Chemical Education Resource Shelf

Hal's 2000 Picks of the Month

Hal Harris

This file last modified 2/15/07

Selection for December, 2000:

"The Physics of Gridlock", by Stephen Budiansky in The Atlantic Monthly December, 2000 p. 20

How is automobile traffic like a gas? No, it's not because the collisions are inelastic. Researchers in chaos theory, especially Dirk Helbing and Boris Kerner, both theoretical physicists, have been working on traffic flow, using models similar to those of particle dynamics. Stephen Bodiansky has written a popular article about their results (that you can read online- for awhile, anyway- by clicking on the title above) that predicts that traffic jams can occur without a precipitating event, such as an accident or a mole crossing the road. Disruptions can occur well below the density that represents the traffic capacity of the highway. Interested readers may want to consult some of the original literature, such as Nature 1998 396(6713) 738 or Physical Review E 1995 51(6B) 6243.

Selections for November, 2000:

"The Myth of Fingerprints: A forensic science stands trial", by Simon Cole in Lingua Franca November, 2000

Are fingerprints really unique? Or, more importantly, can fraction of a print from the scene of a crime reliably be used to identify a single suspect? I have wondered about this question, and was pleased to find that I'm not alone. This excerpt from a forthcoming book, "Suspect Identities: A History of Fingerprinting and Criminal Investigation" to be published in spring, 2001 by Harvard University Press discusses the science and the law of fingerprint identification. I found it fascinating, and you can read it online (at least for awhile).

"A Friend of the Earth", by T. C. Boyle Viking Press 0-670-89177-0 2000 $24.95

"A Friend of the Earth" is a novel that alternates in time between the near-present and about twenty-five years in the future, when the worst nightmares of the environmental movement have come to pass. Global warming has turned Southern California into a terrible place to live; violent storms alternate with 130 degree days. The central character, an "eco-terrorist", works to maintain a menagerie that includes the last examples of some of the exotic species of the world, including the last lions. He spends his off-hours sabotaging logging activities and development projects. Some parts of the book are amusing if savage satires, but I found the overall effect to be rather depressing. Boyle reminds us that, while it is possible to find a bright spot here and there in the battle for the environment, the bigger picture includes the pressure of populations and the growing certainty that we will have to cope with the effects of global warming. I became familiar with Boyle when I read his "Road To Wellville", a fictionalization of the bizarre diets and health manias of the early 20th century.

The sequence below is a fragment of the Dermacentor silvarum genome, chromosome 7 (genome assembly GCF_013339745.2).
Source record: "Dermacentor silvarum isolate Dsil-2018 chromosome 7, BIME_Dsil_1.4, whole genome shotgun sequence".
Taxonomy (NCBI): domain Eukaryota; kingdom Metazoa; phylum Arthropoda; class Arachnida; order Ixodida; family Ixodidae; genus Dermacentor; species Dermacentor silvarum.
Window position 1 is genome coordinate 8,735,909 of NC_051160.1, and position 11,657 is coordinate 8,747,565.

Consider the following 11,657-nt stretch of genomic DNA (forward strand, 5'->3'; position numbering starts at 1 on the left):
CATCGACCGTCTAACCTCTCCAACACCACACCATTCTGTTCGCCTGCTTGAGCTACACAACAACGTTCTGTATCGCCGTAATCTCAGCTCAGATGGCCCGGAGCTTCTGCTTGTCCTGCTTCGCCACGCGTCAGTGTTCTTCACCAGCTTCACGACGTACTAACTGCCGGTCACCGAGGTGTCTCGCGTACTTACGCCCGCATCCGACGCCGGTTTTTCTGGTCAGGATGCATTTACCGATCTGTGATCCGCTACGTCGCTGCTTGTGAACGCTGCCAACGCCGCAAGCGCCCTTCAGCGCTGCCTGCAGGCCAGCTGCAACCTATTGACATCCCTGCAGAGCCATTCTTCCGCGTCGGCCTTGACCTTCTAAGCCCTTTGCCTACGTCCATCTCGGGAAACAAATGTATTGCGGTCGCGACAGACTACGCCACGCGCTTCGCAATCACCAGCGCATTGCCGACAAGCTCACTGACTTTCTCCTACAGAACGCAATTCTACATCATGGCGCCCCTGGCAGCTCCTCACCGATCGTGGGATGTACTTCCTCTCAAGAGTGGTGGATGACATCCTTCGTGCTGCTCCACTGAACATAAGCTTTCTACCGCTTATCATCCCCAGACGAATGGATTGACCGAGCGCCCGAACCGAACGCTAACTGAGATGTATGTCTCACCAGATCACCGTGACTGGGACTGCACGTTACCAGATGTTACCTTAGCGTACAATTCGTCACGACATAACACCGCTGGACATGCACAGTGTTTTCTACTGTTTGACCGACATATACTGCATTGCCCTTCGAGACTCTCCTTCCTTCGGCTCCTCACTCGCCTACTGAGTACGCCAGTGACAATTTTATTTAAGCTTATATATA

Selection for October, 2000:

Report of the National Commission on Mathematics and Science Teaching for the 21st Century (Glenn Commission Report)", US Department of Education October, 2000. (Free)

This report is potentially very important. On the other hand, it could have no impact whatsoever. If Washington reads the Commission findings and recommendations, and funds the five billion dollar programs it recommends, science and mathematics education in the United States could get the "shot in the arm" that it so desperately requires. "A Nation at Risk" was published in 1983. Since then, we've had NSTA's SS&C, AAAS's Project 2061, the National Science Education Standards have been developed, TIMSS has unmistakably shown how far behind our students are, states have developed their own standards and are mandating assessments. But the key to real progress in science education, as this report shows, is teachers. We need more. We need better-educated teachers. Five billion dollars, spent wisely, could begin to make a difference. One cannot but wonder whether any of the candidates for high office, with their "education priorities", have read this report.

Selections for September, 2000:

"The Universal History of Numbers: From Prehistory to the Invention of the Computer", by Georges Ifrah. John Wiley & Sons, New York, 2000 $18.36 (paper), 0-965-045501